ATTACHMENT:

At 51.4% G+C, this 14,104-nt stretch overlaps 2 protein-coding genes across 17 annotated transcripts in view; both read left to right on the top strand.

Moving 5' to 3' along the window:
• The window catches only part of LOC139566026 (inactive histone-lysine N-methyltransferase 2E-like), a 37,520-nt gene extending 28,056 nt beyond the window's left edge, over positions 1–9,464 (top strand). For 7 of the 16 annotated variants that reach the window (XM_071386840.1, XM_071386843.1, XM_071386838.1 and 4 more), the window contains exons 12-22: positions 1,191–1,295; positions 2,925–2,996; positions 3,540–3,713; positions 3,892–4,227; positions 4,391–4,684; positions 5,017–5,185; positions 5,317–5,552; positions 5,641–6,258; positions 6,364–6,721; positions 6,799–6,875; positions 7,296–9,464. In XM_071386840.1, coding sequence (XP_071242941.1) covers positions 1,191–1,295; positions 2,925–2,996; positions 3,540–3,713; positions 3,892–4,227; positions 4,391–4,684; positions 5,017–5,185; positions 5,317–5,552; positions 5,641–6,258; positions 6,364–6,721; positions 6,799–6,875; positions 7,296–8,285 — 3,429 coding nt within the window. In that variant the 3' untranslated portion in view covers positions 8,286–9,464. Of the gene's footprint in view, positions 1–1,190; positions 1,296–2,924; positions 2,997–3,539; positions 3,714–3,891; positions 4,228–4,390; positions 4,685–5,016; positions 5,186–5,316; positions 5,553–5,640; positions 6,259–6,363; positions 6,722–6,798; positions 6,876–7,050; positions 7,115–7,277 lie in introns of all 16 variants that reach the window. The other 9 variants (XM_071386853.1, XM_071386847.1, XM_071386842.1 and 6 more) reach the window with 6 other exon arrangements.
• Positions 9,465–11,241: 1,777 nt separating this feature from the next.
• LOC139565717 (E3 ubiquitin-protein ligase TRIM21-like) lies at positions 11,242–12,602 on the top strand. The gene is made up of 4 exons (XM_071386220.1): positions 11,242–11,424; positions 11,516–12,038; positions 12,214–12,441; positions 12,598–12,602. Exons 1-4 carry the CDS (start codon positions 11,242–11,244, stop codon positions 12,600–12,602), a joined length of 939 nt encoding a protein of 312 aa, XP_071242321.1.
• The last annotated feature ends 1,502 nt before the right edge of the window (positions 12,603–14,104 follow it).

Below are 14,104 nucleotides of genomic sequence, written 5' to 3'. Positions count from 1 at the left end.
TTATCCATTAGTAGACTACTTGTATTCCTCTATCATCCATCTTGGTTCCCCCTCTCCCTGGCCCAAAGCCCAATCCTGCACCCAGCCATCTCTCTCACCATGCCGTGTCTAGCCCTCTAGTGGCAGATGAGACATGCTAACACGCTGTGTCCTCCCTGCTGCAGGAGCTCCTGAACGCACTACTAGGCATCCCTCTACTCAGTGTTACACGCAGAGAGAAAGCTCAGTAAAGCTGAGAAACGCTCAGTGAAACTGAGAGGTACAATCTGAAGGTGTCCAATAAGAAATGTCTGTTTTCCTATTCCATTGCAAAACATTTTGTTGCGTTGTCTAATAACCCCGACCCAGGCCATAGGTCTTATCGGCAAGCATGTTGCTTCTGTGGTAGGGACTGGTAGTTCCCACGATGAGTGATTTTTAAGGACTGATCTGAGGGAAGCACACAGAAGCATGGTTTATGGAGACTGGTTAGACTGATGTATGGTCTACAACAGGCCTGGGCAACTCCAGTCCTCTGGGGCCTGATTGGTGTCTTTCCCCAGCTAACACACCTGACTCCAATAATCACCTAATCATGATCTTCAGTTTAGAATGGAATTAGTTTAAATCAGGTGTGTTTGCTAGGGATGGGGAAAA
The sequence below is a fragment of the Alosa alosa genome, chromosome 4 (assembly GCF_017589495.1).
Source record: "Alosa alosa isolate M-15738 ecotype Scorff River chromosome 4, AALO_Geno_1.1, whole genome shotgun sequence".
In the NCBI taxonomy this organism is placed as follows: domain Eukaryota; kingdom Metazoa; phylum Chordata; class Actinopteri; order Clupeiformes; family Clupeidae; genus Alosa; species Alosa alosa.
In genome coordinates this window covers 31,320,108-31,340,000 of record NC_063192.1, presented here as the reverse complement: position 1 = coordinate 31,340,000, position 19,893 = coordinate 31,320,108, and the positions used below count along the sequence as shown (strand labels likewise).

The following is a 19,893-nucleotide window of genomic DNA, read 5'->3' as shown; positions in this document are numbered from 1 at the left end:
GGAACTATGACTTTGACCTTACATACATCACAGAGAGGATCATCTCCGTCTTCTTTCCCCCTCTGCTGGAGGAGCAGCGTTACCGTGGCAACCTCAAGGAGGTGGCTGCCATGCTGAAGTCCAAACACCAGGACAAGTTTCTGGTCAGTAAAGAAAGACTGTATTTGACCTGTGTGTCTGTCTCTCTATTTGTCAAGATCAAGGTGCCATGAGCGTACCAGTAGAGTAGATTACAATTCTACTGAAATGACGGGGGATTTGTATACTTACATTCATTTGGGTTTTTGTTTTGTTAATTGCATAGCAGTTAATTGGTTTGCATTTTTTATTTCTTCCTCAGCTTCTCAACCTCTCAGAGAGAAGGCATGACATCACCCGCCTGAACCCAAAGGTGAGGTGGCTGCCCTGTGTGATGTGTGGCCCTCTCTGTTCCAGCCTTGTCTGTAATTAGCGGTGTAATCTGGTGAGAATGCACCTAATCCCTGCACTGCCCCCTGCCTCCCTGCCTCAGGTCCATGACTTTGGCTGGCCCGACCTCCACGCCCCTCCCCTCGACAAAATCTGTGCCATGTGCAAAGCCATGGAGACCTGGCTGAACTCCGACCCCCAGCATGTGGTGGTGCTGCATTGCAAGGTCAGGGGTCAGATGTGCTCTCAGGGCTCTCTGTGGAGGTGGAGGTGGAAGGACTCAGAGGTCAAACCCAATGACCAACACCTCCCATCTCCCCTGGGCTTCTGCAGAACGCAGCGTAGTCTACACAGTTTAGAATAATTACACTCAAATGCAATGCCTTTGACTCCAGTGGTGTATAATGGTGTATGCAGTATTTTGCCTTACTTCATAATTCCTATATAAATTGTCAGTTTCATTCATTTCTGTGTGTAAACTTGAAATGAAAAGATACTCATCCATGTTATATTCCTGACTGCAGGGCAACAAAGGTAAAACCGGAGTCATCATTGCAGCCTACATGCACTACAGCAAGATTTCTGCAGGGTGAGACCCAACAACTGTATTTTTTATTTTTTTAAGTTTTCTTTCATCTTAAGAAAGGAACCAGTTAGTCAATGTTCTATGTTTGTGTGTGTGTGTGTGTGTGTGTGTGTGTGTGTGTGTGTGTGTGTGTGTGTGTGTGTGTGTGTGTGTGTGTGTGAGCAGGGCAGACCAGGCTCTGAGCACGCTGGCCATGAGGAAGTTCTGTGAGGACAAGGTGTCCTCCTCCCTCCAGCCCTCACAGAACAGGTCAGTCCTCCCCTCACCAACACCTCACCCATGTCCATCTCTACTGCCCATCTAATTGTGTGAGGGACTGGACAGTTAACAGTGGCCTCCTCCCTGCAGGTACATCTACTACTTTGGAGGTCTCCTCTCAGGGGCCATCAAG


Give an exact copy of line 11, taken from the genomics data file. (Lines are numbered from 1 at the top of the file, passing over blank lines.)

In the NCBI taxonomy this organism is placed as follows: domain Eukaryota; kingdom Metazoa; phylum Chordata; class Actinopteri; order Clupeiformes; family Clupeidae; genus Alosa; species Alosa alosa.